About this WINE
Domaine Sylvain Cathiard
Sylvain Cathiard’s grandfather, a foundling from Savoie, came to Burgundy and found work with Domaine de la Romanée Conti (DRC) and Lamarche, subsequently buying a few parcels of vineyards for himself. His son André Cathiard began to bottle some of the crop.
In due course Sylvain began work with his father but then separated to start his own small domaine, until on his father’s retirement in 1995, Sylvain could take back the family vineyards on a renting agreement. He has now been joined by his son Sébastien, and a spacious new cellar is currently under construction.
The Cathiards have 5.5 hectares of vineyards in Vosne-Romanée, Nuits-St-Georges and Chambolle-Musigny, including tiny holdings in Clos de Vougeot and Romanée-St-Vivant. A recent addition (from 2006) to the range is the Nuits-St-Georges Aux Thorey.
This is not a complicated domaine: the vines are looked after meticulously with the fruit being sorted on a table de tri and destalked. After fermentation the wines go into barrel, with 50 per cent new oak for the village wines and 100 per cent for premier cru and above. Most of the barrels come from one cooper, Rémond, albeit with the wood sourced from different forests. The wines in their youth have an exceptional energy and purity of fruit.
Jasper Morris MW, Burgundy Wine Director and author of the award-winning Inside Burgundy comprehensive handbook.
Bourgogne Rouge is the term used to apply to red wines from Burgundy that fall under the generic Bourgogne AOC, which can be produced by over 350 individual villages across the region. As with Bourgogne Blanc and Bourgogne Rosé, this is a very general appellation and thus is hard to pinpoint any specific characteristics of the wine as a whole, due to the huge variety of wines produced.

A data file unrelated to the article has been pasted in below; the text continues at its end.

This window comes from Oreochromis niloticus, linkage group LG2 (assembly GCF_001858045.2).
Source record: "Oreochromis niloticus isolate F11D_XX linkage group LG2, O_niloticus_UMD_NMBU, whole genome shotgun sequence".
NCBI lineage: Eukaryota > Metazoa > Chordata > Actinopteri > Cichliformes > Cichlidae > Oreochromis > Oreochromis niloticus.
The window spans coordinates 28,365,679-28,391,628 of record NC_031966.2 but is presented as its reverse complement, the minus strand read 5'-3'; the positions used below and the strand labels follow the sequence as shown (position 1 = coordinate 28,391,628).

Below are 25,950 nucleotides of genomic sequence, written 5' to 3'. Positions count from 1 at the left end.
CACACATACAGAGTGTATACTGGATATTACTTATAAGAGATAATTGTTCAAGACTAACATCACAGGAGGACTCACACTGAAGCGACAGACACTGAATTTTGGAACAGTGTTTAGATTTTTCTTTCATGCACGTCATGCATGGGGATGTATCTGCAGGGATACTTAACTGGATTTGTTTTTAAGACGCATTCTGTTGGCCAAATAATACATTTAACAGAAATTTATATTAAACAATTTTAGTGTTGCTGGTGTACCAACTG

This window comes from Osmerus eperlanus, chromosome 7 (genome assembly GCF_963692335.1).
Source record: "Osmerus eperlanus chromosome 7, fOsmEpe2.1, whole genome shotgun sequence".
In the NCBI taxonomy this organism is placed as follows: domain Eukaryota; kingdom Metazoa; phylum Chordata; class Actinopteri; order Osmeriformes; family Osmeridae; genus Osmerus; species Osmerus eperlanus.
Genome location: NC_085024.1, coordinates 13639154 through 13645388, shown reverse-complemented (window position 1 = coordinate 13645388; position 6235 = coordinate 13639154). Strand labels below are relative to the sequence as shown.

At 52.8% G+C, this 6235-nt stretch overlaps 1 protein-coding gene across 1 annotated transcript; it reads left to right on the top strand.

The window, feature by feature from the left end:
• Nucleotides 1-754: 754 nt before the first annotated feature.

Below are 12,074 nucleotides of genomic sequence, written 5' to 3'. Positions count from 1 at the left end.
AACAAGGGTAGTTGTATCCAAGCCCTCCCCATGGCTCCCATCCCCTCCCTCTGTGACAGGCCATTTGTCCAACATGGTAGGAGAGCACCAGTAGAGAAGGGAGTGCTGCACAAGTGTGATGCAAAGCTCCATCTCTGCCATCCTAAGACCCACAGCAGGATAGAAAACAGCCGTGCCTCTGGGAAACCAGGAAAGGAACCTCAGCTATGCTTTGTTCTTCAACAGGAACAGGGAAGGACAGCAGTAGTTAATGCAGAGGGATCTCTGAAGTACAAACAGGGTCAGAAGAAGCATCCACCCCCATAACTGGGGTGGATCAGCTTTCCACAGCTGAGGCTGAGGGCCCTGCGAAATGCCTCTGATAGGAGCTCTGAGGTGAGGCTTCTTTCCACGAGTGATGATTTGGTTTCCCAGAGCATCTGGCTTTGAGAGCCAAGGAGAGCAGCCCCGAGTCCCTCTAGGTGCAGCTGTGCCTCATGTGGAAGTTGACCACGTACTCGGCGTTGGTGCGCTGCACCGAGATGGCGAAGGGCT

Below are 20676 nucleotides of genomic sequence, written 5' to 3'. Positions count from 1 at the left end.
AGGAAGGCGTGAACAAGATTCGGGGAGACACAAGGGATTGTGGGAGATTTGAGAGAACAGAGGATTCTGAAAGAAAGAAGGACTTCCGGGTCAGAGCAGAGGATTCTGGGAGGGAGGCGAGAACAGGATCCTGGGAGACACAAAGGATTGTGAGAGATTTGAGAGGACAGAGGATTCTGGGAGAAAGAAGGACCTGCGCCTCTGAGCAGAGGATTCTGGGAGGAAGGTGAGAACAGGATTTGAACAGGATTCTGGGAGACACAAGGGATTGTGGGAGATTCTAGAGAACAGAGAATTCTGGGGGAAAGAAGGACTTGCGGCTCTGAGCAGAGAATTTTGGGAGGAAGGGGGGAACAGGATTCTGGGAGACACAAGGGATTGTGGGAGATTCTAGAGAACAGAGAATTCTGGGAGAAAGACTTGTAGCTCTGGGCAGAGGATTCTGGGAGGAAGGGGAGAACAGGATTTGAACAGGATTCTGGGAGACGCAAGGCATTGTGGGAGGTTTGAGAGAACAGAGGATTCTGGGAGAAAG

Around 4,600 acres of land across Burgundy are used to produce Bourgogne Rouge, which is around twice as much as is dedicated towards the production of generic whites.
Pinot Noir is the primary grape used in Bourgogne Rouge production, although Chardonnay, Pinot Blanc, Pinot Gris and in Yonne, César grapes are all also permitted to make up the rest of the wine. These wines tend to be focused and acidic, with the fruit less cloying than in some New World wines also made from Pinot Noir, and they develop more floral notes as they age.
Although an entry-level wine, some Bourgogne Rouges can be exquisite depending on the area and producer, and yet at a very affordable price.
Pinot Noir is probably the most frustrating, and at times infuriating, wine grape in the world. However when it is successful, it can produce some of the most sublime wines known to man. This thin-skinned grape which grows in small, tight bunches performs well on well-drained, deepish limestone based subsoils as are found on Burgundy's Côte d'Or.
Pinot Noir is more susceptible than other varieties to over cropping - concentration and varietal character disappear rapidly if yields are excessive and yields as little as 25hl/ha are the norm for some climats of the Côte d`Or.
Because of the thinness of the skins, Pinot Noir wines are lighter in colour, body and tannins. However the best wines have grip, complexity and an intensity of fruit seldom found in wine from other grapes. Young Pinot Noir can smell almost sweet, redolent with freshly crushed raspberries, cherries and redcurrants. When mature, the best wines develop a sensuous, silky mouth feel with the fruit flavours deepening and gamey "sous-bois" nuances emerging.
The best examples are still found in Burgundy, although Pinot Noir`s key role in Champagne should not be forgotten. It is grown throughout the world with notable success in the Carneros and Russian River Valley districts of California, and the Martinborough and Central Otago regions of New Zealand.
Neal Martin - 30/12/2013